# how to figure radius for angle cut on cnc milling machine

Well its been a while since i’ve been on this site, but as one of your visitor I have some question to ask. I was doing research on line with the keyword of “how to figure radius for angle cut on cnc milling machine“.

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## 5.0+- This is the size of the circle that the cutter will cut when it’s in a full down position

The cutting head has 3 positions: up, middle and down. The up position is where the cutting head is raised all the way off of the work so that it’s not touching anything. This is done by using a motor to raise the cutting head with a threaded shaft and nut combination.

The middle position is where the cutting head is sitting on top of the material but not pressed down. Again, this is done by using a motor to raise or lower the cutting head with a threaded shaft and nut combination. The middle position also puts tension on a spring that helps hold the cutter down when it’s in its final location, which is at its lowest point…down!

When you are ready to cut your parts, you will move the cutting head down into this final position and begin your cutout process. You can do this in two ways:

One way would be to use a foot pedal (or hand switch) that will turn on and off your machine during each pass of your CNC router program.

## 6.0+- This is how far you want the center of your cutter to be up from the lowest point on the radius

Let’s say you want to round the edges off of a rectangular piece of wood. You could use a router, but we’re talking about doing this with a hand tool. So you get your trusty chisel and start chopping away at the corners. But wait! If you remove wood from the high spots of the corner, it won’t be flat anymore . . . so you have to remove wood from everywhere first, then go back and ease those corners. A spokeshave is perfect for this task.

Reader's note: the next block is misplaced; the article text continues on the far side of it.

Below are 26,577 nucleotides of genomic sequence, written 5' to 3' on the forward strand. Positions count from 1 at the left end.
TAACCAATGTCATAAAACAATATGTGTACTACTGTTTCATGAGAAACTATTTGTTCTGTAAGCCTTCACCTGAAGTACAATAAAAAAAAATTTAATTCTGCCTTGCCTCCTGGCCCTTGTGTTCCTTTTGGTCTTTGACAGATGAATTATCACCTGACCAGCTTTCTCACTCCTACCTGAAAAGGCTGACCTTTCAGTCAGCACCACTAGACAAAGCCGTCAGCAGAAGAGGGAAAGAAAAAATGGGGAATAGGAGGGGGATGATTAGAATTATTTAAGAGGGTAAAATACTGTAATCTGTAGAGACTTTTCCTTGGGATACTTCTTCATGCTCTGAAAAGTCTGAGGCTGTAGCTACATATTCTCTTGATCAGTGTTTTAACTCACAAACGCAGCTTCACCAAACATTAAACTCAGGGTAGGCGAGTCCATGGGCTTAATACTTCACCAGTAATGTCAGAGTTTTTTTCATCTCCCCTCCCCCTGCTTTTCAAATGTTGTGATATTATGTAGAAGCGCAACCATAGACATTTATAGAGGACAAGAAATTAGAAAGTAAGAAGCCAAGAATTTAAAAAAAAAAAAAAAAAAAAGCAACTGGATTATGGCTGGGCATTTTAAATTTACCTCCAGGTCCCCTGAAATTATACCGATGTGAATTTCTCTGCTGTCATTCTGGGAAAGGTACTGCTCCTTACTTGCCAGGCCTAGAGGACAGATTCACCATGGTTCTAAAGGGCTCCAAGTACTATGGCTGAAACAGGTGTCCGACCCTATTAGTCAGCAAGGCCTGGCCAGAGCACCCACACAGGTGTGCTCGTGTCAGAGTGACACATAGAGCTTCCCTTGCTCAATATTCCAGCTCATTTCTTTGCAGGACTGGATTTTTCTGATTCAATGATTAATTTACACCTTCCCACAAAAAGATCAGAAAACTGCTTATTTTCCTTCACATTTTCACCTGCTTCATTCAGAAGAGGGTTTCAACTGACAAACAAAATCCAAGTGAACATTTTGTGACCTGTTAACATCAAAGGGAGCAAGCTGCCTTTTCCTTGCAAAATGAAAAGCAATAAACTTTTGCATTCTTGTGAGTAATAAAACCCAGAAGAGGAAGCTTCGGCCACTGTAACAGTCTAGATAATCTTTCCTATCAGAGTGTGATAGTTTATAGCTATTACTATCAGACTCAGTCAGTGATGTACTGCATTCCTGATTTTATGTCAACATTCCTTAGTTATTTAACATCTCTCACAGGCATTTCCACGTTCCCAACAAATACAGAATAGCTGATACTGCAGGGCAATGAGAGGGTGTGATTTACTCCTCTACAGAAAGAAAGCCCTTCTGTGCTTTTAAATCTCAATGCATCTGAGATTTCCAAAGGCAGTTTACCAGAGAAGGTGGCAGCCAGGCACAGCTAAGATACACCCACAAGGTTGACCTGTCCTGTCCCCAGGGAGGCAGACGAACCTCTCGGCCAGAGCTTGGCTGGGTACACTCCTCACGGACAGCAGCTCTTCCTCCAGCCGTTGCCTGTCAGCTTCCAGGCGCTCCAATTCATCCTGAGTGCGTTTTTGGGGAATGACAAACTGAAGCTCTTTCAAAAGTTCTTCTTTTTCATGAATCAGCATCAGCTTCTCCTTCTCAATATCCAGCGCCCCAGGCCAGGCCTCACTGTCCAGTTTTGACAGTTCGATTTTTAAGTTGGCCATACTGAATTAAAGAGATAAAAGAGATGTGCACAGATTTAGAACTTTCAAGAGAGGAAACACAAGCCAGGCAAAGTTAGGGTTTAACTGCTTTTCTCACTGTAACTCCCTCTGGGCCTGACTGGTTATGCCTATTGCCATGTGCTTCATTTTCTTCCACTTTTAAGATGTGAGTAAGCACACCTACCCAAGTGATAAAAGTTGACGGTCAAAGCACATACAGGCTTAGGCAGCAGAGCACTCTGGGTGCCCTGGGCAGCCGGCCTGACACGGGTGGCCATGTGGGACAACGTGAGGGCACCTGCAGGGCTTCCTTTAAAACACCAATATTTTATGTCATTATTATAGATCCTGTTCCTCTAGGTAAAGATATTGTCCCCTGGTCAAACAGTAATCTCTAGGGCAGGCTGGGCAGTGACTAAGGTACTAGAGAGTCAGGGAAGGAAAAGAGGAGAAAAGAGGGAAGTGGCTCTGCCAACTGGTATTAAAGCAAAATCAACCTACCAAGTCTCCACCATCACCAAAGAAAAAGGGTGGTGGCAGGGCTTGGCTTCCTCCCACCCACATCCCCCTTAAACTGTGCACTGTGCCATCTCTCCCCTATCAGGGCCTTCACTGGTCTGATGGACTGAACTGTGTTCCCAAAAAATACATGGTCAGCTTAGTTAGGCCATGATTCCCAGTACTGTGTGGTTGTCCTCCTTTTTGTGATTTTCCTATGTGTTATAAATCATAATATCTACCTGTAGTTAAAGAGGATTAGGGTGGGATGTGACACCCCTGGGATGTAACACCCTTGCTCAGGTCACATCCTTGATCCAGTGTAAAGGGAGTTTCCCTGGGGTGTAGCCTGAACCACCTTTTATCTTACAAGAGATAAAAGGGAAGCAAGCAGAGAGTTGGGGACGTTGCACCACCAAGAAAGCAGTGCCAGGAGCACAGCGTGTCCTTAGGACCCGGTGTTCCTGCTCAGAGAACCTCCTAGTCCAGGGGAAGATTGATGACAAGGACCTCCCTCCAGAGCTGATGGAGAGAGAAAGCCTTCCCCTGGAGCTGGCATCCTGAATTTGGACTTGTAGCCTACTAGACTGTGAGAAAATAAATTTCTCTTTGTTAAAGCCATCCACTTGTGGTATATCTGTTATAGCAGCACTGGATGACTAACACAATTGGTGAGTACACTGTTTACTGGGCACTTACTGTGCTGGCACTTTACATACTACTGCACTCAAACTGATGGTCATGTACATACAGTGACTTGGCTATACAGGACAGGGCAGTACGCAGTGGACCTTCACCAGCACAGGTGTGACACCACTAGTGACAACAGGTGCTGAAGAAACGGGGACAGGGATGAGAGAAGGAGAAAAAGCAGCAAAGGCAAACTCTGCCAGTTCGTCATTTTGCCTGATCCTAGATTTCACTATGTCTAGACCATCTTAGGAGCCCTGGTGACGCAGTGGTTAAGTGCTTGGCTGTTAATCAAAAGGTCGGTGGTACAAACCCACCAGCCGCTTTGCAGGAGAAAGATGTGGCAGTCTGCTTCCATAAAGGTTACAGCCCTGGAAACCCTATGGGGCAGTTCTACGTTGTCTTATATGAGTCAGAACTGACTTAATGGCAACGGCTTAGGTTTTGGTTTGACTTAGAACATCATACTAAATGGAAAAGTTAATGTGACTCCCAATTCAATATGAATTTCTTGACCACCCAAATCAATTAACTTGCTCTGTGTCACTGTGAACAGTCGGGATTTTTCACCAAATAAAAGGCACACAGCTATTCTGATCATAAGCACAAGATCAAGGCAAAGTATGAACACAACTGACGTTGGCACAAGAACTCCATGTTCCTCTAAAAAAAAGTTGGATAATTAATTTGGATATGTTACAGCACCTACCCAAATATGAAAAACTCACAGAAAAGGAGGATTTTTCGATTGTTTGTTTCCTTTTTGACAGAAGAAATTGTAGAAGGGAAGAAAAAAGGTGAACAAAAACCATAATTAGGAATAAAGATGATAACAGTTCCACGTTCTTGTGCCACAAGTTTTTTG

Now let’s make that example more difficult. You’re making a table top with legs that are attached to the underside of the top with mortises and tenons. You can’t use your spokeshave in there — but you can probably use chisels (if you’ve got really good ones). The secret is to remove all the waste between the mortise and tenon before working on any of the shoulders or cheeks.

Lastly, let’s look at a super-difficult example: the dovetail joint. It’s been said that dovetails are difficult because if you make a mistake, there’s no way to fix it except by starting over. And I’ve done that many times myself!

## 7.0+- This is how far you want to back off that angle to get the right radius and put it in the work area

It can be difficult to accurately measure angles with a protractor, but there’s an easy way to get the precise angle you need for any project.

Step 1: Cut your piece of wood or plastic to the size you want (the larger the better).

Step 2: Draw a line down the center of one side. This will give you two equal triangles.

Step 3: Mark off your desired angle on one triangle (e.g., 45 degrees). Mark it off from both ends so they meet in the middle of the line you drew down the center of your piece of wood or plastic.

Step 4: Use a straightedge (such as a ruler) to connect the marks you made in step 3.

Step 5: Draw a line parallel to this new line at exactly half its length (for example, if you made a 45-degree angle, draw another line at 22.5 degrees). This new line is your angle.

Step 6: Repeat steps 3 and 4 on the other triangle, but don’t mark any more lines! Instead, just repeat steps 5 and 6 until you have created as many angles as needed for your project.